Statement issued Tuesday:
INDIANAPOLIS – Standing on the side of law enforcement, the Indiana Attorney General’s Office will provide legal representation to a group of county prosecutors named last week in a civil lawsuit, Attorney General Greg Zoeller announced today.
Prosecuting attorneys are considered state judicial officers. Under Indiana Code 33-23-13-3, the Attorney General’s Office represents prosecuting attorneys in any civil suit filed in connection with their jobs, and the state’s representation is triggered once a prosecutor makes a request. A number of the 78 prosecutors named in the lawsuit unsealed last week have invoked that statute and asked the Attorney General to defend them, and Zoeller expects that more requests will be forthcoming.
“Accusing prosecutors of intentionally violating the False Claims Act strikes me as unfair public criticism, when this disagreement over the calculation of money really is a dispute over the state’s public policy, not false claims. The plaintiff’s framing the lawsuit in a way to claim to be representing the state will not keep me from my duty to defend prosecutors in court against civil lawsuits. The proper place to argue that Indiana’s civil forfeiture law is too lax or too vague is the Indiana General Assembly, which can introduce and pass a bill to change the law. I would support legislative efforts to clarify the civil forfeiture law to provide more transparency and certainty, but that debate ought to happen in the Legislature, not in civil court,” Zoeller said.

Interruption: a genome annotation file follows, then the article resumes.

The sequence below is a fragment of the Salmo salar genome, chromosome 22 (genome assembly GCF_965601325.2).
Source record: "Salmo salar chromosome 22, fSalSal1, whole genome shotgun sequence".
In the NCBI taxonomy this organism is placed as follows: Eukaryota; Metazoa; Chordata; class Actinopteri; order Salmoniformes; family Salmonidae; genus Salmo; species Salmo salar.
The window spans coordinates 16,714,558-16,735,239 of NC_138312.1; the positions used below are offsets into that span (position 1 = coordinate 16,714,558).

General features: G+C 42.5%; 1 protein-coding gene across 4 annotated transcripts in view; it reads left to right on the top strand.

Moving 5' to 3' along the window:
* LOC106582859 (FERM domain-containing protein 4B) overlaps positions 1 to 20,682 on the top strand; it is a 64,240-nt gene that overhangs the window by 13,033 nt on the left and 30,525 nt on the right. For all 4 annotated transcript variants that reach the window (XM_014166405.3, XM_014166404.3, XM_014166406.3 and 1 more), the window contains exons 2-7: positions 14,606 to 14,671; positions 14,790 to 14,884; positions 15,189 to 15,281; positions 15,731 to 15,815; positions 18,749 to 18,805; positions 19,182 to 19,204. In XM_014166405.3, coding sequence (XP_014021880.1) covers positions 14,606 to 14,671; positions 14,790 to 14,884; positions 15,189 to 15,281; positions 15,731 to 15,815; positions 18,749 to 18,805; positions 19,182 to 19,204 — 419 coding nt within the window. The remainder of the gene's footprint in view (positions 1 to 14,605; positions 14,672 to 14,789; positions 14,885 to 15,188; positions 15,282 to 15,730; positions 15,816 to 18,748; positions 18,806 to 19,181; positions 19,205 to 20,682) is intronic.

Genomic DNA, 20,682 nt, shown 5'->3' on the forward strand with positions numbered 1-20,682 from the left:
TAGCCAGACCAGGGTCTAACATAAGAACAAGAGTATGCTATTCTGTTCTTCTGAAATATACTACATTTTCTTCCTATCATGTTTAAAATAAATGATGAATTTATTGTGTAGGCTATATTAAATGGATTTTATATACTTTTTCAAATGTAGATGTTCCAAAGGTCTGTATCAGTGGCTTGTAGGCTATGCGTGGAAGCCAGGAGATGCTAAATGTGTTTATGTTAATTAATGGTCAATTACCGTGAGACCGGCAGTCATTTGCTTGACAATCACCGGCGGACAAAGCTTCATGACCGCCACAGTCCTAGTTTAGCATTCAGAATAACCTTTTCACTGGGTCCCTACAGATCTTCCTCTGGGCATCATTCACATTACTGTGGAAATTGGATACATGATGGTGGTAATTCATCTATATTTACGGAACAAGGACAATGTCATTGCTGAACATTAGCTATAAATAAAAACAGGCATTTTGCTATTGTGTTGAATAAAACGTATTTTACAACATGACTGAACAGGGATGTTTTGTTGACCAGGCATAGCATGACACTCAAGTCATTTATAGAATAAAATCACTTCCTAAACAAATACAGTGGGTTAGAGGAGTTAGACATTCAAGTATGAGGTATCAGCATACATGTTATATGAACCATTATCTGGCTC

At issue is the filing of civil forfeiture suits against the property of drug offenders or other criminals. Under Indiana law, prosecutors can seek to seize the proceeds of crime -- and use those proceeds to fund law enforcement efforts.
Filed in Marion County Superior Court, the plaintiff’s complaint had named 78 prosecutors -- some of them former prosecutors no longer in office -- as defendants in a case questioning their actions in civil forfeiture cases. The plaintiff claims prosecutors have violated a state statute that directs any money from civil forfeitures exceeding law enforcement costs to be transferred to the Indiana Common School Fund.
Zoeller noted that county prosecutors have great autonomy under current state law to calculate law enforcement costs, and that property can’t be seized under civil forfeiture unless a court approves it first.
“Many counties investigate drug crimes using their local drug task force. Drug crimes don’t occur in isolation; they involve networks of suspects. Undercover investigations of drug rings are inherently dangerous and can require months or years to develop enough evidence before the prosecutor can file charges. Under current law, prosecutors have the discretion to apply assets recovered under civil forfeiture to overall law enforcement costs, rather than having police bill by the hour,” Zoeller said.
“Prosecutors who protect the public from dangerous predators by investigating crimes, filing charges, and winning trials do not need to be distracted by civil litigation over public policy. Although it has been inaccurately suggested that we either must side with the plaintiff or do nothing, the law is clear that the Attorney General’s Office represents prosecutors, as we do every day in appellate court. We will provide our clients, the prosecutors, with a zealous defense,” Zoeller added.